from Wiktionary, Creative Commons Attribution/Share-Alike License
- n. A building or an apartment used for the preparing and baking of bread and other baked goods.
- n. A building principally containing ovens.
- n. Bakery.
from the GNU version of the Collaborative International Dictionary of English
- n. A house for baking; a bakery.
from The Century Dictionary and Cyclopedia
- n. A building or an apartment used for the preparing and baking of bread, etc.
from WordNet 3.0 Copyright 2006 by Princeton University. All rights reserved.
- n. a workplace where baked goods (breads and cakes and pastries) are produced or sold
We see, however, in the magazine of the oil merchant, his jars in perfect order, in the bakehouse are the hand mills in their original places, and of a description which exactly tallies with those alluded to in holy writ; the ovens scarcely want repairs; where a sculptor worked, there we find his marbles and his productions, in various states of forwardness, just as he left them.
When I was a young child at school in Stewkley, I used to spend Friday afternoons at the "bakehouse", as it was known.
"My son loves burgers, so I pack him one Roadhouse-style: with ground beef shoulder, heirloom tomatoes, homemade mayo and an onion roll from our bakehouse—and serve it cold, like a meatloaf sandwich."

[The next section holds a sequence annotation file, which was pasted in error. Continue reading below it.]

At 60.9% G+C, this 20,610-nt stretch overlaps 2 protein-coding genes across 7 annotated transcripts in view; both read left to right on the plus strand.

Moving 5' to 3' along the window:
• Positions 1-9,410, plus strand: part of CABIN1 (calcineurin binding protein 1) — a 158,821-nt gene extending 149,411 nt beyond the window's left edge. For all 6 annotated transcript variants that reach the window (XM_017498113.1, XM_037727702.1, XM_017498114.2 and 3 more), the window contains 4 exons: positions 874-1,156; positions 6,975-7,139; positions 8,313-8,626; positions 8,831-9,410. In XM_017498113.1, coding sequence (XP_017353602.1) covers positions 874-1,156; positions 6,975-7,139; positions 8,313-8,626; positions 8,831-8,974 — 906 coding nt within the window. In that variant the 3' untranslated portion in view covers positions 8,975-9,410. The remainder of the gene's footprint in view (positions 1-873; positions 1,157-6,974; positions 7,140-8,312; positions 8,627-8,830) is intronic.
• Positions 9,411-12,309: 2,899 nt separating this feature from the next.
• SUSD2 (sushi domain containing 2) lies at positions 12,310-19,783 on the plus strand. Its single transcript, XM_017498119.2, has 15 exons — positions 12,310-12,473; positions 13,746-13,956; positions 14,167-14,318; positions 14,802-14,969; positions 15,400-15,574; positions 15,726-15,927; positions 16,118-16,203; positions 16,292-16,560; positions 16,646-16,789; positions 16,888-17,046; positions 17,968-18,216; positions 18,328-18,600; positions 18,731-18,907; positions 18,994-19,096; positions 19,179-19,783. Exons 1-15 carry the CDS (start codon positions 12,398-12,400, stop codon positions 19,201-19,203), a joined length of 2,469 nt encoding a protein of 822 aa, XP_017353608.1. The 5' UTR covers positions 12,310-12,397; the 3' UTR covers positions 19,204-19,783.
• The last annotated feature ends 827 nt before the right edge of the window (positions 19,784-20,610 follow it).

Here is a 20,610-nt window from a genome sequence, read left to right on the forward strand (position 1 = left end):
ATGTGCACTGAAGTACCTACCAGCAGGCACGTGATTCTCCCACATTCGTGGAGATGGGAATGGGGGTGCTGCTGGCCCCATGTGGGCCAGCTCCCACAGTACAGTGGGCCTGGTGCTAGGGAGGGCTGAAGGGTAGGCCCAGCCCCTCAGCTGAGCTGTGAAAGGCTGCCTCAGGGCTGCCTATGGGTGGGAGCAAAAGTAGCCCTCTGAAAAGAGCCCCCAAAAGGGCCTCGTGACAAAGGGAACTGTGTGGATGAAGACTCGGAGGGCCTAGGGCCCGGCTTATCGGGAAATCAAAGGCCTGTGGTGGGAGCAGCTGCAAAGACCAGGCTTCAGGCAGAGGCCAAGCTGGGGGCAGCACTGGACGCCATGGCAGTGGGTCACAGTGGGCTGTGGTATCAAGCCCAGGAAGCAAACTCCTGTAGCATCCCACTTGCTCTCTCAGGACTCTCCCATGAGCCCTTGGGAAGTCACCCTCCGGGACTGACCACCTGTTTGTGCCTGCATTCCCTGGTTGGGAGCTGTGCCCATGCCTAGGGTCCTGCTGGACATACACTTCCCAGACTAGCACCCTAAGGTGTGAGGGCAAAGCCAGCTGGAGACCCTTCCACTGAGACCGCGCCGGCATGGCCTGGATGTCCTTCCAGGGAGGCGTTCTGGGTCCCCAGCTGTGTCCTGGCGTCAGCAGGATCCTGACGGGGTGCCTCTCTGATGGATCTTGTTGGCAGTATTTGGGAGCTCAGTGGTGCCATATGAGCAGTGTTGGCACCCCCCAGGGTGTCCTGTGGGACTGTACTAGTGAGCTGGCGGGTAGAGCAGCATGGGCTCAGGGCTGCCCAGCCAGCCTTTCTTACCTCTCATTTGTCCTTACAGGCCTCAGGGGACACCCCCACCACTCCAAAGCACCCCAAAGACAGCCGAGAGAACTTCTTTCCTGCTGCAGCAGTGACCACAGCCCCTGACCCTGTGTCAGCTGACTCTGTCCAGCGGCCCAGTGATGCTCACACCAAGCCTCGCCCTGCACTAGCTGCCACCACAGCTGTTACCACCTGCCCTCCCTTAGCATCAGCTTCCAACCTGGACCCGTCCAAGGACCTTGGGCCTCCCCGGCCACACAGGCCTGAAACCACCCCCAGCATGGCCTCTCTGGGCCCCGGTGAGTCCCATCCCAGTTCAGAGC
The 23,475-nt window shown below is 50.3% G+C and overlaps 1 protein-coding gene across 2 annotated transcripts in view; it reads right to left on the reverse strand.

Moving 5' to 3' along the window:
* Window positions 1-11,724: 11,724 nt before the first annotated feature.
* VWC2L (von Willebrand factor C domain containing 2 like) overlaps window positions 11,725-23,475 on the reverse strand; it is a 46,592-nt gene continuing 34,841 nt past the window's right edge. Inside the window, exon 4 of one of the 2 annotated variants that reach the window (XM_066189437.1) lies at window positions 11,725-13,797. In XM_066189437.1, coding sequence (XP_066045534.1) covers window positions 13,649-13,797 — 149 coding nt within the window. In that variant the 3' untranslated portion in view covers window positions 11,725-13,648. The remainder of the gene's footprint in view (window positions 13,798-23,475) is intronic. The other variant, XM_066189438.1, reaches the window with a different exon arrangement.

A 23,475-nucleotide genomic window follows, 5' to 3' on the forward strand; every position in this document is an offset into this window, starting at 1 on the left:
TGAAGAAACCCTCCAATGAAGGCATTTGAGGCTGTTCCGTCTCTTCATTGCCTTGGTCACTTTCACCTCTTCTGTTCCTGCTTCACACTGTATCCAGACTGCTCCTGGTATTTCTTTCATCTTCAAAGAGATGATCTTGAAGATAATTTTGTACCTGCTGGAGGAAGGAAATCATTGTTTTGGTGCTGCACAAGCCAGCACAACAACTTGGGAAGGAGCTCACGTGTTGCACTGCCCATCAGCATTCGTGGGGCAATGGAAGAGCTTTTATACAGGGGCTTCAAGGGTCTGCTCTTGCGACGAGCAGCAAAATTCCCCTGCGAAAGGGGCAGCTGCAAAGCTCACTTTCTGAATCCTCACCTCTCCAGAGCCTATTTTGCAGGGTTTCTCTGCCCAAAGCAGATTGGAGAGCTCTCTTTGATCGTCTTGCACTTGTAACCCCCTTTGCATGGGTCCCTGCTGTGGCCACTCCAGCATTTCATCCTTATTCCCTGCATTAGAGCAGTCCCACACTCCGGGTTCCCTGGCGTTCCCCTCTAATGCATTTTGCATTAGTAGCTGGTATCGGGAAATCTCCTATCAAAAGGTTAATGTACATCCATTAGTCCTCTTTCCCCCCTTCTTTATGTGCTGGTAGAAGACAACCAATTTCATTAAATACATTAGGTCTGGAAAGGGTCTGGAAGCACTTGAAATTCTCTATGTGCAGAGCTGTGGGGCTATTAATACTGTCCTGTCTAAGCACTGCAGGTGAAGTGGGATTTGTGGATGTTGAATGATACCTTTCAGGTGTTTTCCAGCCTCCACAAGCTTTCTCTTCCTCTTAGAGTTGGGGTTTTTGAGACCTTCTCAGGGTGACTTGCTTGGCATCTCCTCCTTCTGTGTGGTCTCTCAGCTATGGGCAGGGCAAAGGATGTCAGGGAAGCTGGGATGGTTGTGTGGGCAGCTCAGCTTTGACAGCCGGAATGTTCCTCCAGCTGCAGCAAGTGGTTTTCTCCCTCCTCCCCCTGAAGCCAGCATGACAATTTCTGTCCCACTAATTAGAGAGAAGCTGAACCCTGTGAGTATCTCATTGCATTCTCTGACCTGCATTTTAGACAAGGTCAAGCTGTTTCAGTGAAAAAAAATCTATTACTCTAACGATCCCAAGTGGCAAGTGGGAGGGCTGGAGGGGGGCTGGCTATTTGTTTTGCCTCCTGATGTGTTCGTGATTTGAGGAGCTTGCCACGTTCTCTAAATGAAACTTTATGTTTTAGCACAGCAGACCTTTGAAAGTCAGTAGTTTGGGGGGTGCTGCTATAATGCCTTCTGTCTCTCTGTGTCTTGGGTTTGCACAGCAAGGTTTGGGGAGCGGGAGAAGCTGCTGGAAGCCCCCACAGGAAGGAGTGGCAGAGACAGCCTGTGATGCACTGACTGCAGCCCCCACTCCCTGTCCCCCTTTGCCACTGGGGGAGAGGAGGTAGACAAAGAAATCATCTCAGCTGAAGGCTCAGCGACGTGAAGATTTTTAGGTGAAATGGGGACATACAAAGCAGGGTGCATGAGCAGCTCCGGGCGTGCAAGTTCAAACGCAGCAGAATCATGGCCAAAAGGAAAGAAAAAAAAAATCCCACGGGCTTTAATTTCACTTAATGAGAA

There remained the stewards and elder counsellors, and such menservants as might be needed for any service, from armoury, stables, stores, brewhouse and bakehouse.
Perhaps the place had once been a kitchen or bakehouse, but I'd been happier with gas.
I got my fix by going on the bakehouse/creamery tours as much as possible!
We worked through the afternoons, in the bakehouse, the cellars, the alehouse, or the fields.
This is derived from my recipe for “Almonzano” from my book "Nonna's Italian Kitchen", but Dori from the bakehouse blog suggested using okara in it instead of almonds.
I love the colours you've used, really whimsical bakehouse, and cool!
Nanon were yoked together by a stout stick, each end of which rested on their shoulders; a stout rope was passed over it, on which was slung a small barrel or keg like those Pere Grandet still made in his bakehouse as an amusement for his leisure hours.